Internet Safety – OpenDNS


I love free stuff. Especially if it makes my life easier, or solves some problem I’m trying to work through. I’m always on the lookout for things that are easy to set up, easy to use, and effective.

One free service that I love is called OpenDNS. It is a service that helps protect your home Internet connection from adult content. To understand how it does this, we need to learn a little bit about how the Internet works. I’ll try to make it interesting, but let’s be real – this is geek stuff. If you don’t care about the details, feel free to skip down to the next section. You won’t hurt my feelings.

How DNS Servers Work (Long-Winded Technobabble)

DNS, or Domain Name Servers, are an essential component of the Internet. They do a lot of the behind-the-scenes work in delivering information you want to see to your computer. They are similar to a directory or a map, guiding you to the location you want to go. Here’s the basics of how they work.

Website files are hosted on servers. Every server on the Internet is assigned an address, called an IP address. These addresses are made up of a bunch of numbers. For example, Facebook has many IP addresses. You can access their site by entering into your browser. But did you know that you can also access Facebook by entering the following IP address into your browser?

I think that’s pretty cool, but imagine having to remember that set of numbers and type it into your browser every time you wanted to catch up on political dribble. It would get pretty crazy pretty quickly.

Enter the DNS server.

DNS servers take the IP address (all those numbers) of a website and point it to the common name of the site, like Common website addresses are easy to remember, but your computer doesn’t access websites that way. Your computer looks for the IP address of a website to retrieve information.

So the process goes something like this:

  • you enter a website address into your browser
  • your computer heads out to a DNS Server with the request
  • the DNS Server locates the IP address of the website and sends it to your computer
  • your computer directs you to the correct website

Typically, every Internet provider has their own DNS servers. There are also several popular public DNS servers. OpenDNS is an alternative to your own DNS server. It keeps track of every website, and determines if it is safe for you to visit.

How OpenDNS Makes Your Internet Safe

You made it. Are you still awake? If so, congratulations. Hopefully you learned something. Now it’s time to see how OpenDNS does its job.

As we learned above, your computer visits a DNS server before actually taking you to a website. OpenDNS works by blocking your computer from websites that it has found to be inappropriate. It does so like this:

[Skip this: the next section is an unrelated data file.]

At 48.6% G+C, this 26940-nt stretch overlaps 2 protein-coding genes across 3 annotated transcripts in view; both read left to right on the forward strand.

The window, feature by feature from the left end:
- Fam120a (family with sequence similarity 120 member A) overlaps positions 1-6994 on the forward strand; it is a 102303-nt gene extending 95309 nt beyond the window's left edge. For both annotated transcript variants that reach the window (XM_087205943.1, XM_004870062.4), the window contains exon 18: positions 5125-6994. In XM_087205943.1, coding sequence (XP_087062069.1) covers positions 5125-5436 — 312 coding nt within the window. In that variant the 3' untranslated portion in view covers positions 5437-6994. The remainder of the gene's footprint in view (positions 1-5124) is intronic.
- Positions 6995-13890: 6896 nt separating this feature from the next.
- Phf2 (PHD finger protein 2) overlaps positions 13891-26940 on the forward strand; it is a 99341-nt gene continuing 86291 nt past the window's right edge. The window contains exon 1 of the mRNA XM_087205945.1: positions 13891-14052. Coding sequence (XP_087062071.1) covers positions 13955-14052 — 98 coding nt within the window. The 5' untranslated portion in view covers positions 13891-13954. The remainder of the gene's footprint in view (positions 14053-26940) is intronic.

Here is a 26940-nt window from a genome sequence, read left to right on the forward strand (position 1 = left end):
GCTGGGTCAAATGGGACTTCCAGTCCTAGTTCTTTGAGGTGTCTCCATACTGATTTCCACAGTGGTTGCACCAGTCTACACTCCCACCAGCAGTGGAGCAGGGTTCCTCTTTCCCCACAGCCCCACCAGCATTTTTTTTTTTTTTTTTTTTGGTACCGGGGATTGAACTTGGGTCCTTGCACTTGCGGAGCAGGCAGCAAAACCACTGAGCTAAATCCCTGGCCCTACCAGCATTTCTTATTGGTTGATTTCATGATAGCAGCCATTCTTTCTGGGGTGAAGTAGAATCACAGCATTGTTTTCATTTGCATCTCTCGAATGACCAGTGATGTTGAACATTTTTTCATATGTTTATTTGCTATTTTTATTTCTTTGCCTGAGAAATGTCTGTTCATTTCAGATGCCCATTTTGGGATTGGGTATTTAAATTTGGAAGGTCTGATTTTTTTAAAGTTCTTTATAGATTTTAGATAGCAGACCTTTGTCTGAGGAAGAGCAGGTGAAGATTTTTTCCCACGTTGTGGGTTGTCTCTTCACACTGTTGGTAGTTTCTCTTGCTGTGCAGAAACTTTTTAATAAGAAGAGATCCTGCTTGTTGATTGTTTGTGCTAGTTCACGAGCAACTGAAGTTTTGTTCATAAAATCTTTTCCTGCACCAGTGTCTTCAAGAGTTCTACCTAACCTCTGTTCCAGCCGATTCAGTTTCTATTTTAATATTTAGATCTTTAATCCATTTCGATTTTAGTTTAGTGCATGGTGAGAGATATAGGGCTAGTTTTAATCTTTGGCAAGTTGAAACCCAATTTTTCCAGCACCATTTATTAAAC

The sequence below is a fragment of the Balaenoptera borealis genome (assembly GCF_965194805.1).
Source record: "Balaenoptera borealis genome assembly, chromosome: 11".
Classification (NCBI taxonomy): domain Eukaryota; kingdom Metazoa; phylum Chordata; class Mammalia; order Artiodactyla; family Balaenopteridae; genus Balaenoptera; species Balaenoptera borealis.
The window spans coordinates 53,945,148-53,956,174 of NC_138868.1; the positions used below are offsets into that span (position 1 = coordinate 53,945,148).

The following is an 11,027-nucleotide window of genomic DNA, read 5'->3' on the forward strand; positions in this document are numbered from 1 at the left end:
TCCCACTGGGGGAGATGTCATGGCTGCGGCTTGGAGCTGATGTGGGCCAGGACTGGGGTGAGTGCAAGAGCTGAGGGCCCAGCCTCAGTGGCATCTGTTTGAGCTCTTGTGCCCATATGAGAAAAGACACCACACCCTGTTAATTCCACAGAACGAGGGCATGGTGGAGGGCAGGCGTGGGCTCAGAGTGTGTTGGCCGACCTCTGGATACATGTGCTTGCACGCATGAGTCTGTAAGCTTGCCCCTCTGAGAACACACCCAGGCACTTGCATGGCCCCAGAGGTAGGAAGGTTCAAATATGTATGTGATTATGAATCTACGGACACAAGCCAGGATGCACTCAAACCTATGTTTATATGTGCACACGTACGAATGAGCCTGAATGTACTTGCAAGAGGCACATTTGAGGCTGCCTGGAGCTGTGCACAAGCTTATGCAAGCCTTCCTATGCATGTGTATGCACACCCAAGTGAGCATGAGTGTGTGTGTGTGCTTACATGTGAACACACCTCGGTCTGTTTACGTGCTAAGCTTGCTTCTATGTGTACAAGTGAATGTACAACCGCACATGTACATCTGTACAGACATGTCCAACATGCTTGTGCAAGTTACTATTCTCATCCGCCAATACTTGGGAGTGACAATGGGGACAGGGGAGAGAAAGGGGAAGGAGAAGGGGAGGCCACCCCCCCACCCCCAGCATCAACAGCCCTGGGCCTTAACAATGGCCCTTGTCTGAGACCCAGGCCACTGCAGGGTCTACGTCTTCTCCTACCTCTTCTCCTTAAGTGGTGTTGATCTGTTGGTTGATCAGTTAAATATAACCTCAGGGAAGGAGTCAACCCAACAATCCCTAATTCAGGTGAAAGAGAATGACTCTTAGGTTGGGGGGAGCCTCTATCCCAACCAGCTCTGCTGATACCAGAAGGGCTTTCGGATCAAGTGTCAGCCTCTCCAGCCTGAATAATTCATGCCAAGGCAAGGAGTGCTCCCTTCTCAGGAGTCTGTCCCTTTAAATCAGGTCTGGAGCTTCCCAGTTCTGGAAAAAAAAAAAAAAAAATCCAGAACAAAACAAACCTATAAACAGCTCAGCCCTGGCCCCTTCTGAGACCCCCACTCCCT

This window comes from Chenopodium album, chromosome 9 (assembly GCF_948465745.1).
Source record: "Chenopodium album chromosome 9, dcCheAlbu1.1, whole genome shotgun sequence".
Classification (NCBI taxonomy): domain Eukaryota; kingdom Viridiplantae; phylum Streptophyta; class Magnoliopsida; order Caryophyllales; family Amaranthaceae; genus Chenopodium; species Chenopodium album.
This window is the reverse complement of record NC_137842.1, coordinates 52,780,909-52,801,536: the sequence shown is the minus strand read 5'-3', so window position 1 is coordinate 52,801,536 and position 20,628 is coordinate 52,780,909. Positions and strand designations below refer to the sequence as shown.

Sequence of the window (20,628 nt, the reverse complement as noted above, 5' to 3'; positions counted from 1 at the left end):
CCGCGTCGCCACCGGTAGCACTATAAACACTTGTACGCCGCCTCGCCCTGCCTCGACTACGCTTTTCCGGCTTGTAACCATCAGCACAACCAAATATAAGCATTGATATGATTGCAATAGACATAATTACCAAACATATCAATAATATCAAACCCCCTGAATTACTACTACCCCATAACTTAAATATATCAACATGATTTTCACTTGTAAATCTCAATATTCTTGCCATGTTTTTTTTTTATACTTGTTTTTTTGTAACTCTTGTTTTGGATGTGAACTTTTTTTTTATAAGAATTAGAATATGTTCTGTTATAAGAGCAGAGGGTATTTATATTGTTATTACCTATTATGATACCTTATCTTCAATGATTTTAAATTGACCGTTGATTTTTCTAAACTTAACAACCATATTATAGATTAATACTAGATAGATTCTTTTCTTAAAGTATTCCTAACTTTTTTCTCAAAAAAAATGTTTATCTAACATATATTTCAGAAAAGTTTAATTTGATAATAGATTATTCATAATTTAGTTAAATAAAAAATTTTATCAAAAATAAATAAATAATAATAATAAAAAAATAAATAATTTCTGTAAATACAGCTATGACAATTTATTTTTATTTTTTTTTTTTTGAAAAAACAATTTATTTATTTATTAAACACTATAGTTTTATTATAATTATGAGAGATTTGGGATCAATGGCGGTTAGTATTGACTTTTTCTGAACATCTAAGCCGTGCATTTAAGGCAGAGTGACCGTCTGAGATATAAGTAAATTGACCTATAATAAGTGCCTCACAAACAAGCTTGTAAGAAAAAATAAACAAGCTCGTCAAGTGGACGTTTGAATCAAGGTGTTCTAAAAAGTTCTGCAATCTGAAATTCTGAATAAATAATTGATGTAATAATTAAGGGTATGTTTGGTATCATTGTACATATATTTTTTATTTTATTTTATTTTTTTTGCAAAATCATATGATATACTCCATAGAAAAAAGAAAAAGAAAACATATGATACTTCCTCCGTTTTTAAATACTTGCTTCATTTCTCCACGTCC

• you enter a website address into your browser
  • your computer heads out to the OpenDNS server with the request
  • the OpenDNS server locates the address of the website and determines whether it is safe for you to view
  • your computer either goes to the safe website, or receives a message that the website has been blocked

That’s it. Pretty simple, and very effective. So how do we set it up? I’m glad you asked.

OpenDNS Setup

The OpenDNS service is free for personal use. The product I recommend that you set up is called OpenDNS Family Shield. It can be setup and used on a computer-by-computer basis, but I prefer setting it up on your home router. Now before you check out, I know some of this stuff can get complicated. You may not have a technical bone in your body, but I promise you this is super-easy to set up.

On the setup page at the OpenDNS website is a link for setting up your home router. Clicking on that link will take you to a page that lists router manufacturers. They have taken the time to create setup guides for all of the major manufacturers of Internet devices. Rather than me trying to explain the setup for every device, I suggest using one of their manufacturer-specific guides for an easier process.

The bottom line is this: you will be replacing the DNS server information in your router with the OpenDNS server addresses. The effect of this is that any device that connects to your router is protected. Voila. Super easy. If you have trouble as you are setting this up, feel free to ask for help. I will gladly assist in any way I can.

Just A Tool – Not The Only Solution

A word of caution. This is not a foolproof way to completely block inappropriate content from ever reaching your computer. There are ways around this service. That’s why I think it’s so important to always be talking with your family about the importance of Internet safety and responsible Internet use. Explain to them what you’re doing when you set this up. Tell them why. Involve them in the process and it will open a dialogue that puts you on the same page.

I’d love to hear your experience with this and other services you have used in efforts to protect your family. Remember, this isn’t the only solution, but is part of an overall strategy to protect your family. I’m rooting for you and the safety of your family online. Let me know if I can help.



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